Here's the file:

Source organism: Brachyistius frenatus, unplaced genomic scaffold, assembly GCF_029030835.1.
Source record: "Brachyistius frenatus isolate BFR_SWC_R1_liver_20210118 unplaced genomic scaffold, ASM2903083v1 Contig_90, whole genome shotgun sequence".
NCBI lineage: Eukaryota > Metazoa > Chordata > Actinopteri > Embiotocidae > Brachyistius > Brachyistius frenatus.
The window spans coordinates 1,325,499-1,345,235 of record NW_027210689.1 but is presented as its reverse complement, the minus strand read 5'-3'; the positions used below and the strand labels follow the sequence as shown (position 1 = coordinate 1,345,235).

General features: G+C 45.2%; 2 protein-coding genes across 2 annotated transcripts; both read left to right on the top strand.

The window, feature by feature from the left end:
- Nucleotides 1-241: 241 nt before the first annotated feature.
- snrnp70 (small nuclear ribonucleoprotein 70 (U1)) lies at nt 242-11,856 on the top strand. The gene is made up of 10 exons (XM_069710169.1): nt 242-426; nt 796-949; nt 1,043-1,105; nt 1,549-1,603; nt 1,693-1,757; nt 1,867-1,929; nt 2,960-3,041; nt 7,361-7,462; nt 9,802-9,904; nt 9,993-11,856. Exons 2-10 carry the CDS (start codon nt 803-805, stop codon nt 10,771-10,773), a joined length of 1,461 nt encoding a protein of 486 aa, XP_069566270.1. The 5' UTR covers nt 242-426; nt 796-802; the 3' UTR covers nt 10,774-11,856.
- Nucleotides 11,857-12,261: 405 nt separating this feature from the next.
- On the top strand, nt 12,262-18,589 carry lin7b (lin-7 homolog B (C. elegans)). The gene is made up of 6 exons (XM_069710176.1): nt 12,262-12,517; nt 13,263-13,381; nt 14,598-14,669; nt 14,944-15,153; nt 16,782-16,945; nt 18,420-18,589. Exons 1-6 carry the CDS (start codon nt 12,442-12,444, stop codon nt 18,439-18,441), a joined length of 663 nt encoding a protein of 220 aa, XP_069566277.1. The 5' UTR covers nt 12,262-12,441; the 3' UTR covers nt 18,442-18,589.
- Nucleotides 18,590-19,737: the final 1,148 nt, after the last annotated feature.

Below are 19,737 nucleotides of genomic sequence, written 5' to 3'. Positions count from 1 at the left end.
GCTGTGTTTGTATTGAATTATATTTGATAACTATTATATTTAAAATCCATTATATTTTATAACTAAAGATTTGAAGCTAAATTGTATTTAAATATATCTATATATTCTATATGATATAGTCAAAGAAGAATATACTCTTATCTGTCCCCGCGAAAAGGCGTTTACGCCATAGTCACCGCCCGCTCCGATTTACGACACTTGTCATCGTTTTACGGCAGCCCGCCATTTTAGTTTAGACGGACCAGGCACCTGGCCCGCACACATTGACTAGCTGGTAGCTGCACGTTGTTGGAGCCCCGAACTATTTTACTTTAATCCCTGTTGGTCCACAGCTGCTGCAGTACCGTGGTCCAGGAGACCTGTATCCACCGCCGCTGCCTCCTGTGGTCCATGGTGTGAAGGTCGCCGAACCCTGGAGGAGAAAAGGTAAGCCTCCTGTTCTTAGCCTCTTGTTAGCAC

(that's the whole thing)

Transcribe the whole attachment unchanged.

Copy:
Source organism: Brachyistius frenatus, unplaced genomic scaffold, assembly GCF_029030835.1.
Source record: "Brachyistius frenatus isolate BFR_SWC_R1_liver_20210118 unplaced genomic scaffold, ASM2903083v1 Contig_90, whole genome shotgun sequence".
NCBI lineage: Eukaryota > Metazoa > Chordata > Actinopteri > Embiotocidae > Brachyistius > Brachyistius frenatus.
The window spans coordinates 1,325,499-1,345,235 of record NW_027210689.1 but is presented as its reverse complement, the minus strand read 5'-3'; the positions used below and the strand labels follow the sequence as shown (position 1 = coordinate 1,345,235).

General features: G+C 45.2%; 2 protein-coding genes across 2 annotated transcripts; both read left to right on the top strand.

The window, feature by feature from the left end:
- Nucleotides 1-241: 241 nt before the first annotated feature.
- snrnp70 (small nuclear ribonucleoprotein 70 (U1)) lies at nt 242-11,856 on the top strand. The gene is made up of 10 exons (XM_069710169.1): nt 242-426; nt 796-949; nt 1,043-1,105; nt 1,549-1,603; nt 1,693-1,757; nt 1,867-1,929; nt 2,960-3,041; nt 7,361-7,462; nt 9,802-9,904; nt 9,993-11,856. Exons 2-10 carry the CDS (start codon nt 803-805, stop codon nt 10,771-10,773), a joined length of 1,461 nt encoding a protein of 486 aa, XP_069566270.1. The 5' UTR covers nt 242-426; nt 796-802; the 3' UTR covers nt 10,774-11,856.
- Nucleotides 11,857-12,261: 405 nt separating this feature from the next.
- On the top strand, nt 12,262-18,589 carry lin7b (lin-7 homolog B (C. elegans)). The gene is made up of 6 exons (XM_069710176.1): nt 12,262-12,517; nt 13,263-13,381; nt 14,598-14,669; nt 14,944-15,153; nt 16,782-16,945; nt 18,420-18,589. Exons 1-6 carry the CDS (start codon nt 12,442-12,444, stop codon nt 18,439-18,441), a joined length of 663 nt encoding a protein of 220 aa, XP_069566277.1. The 5' UTR covers nt 12,262-12,441; the 3' UTR covers nt 18,442-18,589.
- Nucleotides 18,590-19,737: the final 1,148 nt, after the last annotated feature.

Below are 19,737 nucleotides of genomic sequence, written 5' to 3'. Positions count from 1 at the left end.
GCTGTGTTTGTATTGAATTATATTTGATAACTATTATATTTAAAATCCATTATATTTTATAACTAAAGATTTGAAGCTAAATTGTATTTAAATATATCTATATATTCTATATGATATAGTCAAAGAAGAATATACTCTTATCTGTCCCCGCGAAAAGGCGTTTACGCCATAGTCACCGCCCGCTCCGATTTACGACACTTGTCATCGTTTTACGGCAGCCCGCCATTTTAGTTTAGACGGACCAGGCACCTGGCCCGCACACATTGACTAGCTGGTAGCTGCACGTTGTTGGAGCCCCGAACTATTTTACTTTAATCCCTGTTGGTCCACAGCTGCTGCAGTACCGTGGTCCAGGAGACCTGTATCCACCGCCGCTGCCTCCTGTGGTCCATGGTGTGAAGGTCGCCGAACCCTGGAGGAGAAAAGGTAAGCCTCCTGTTCTTAGCCTCTTGTTAGCAC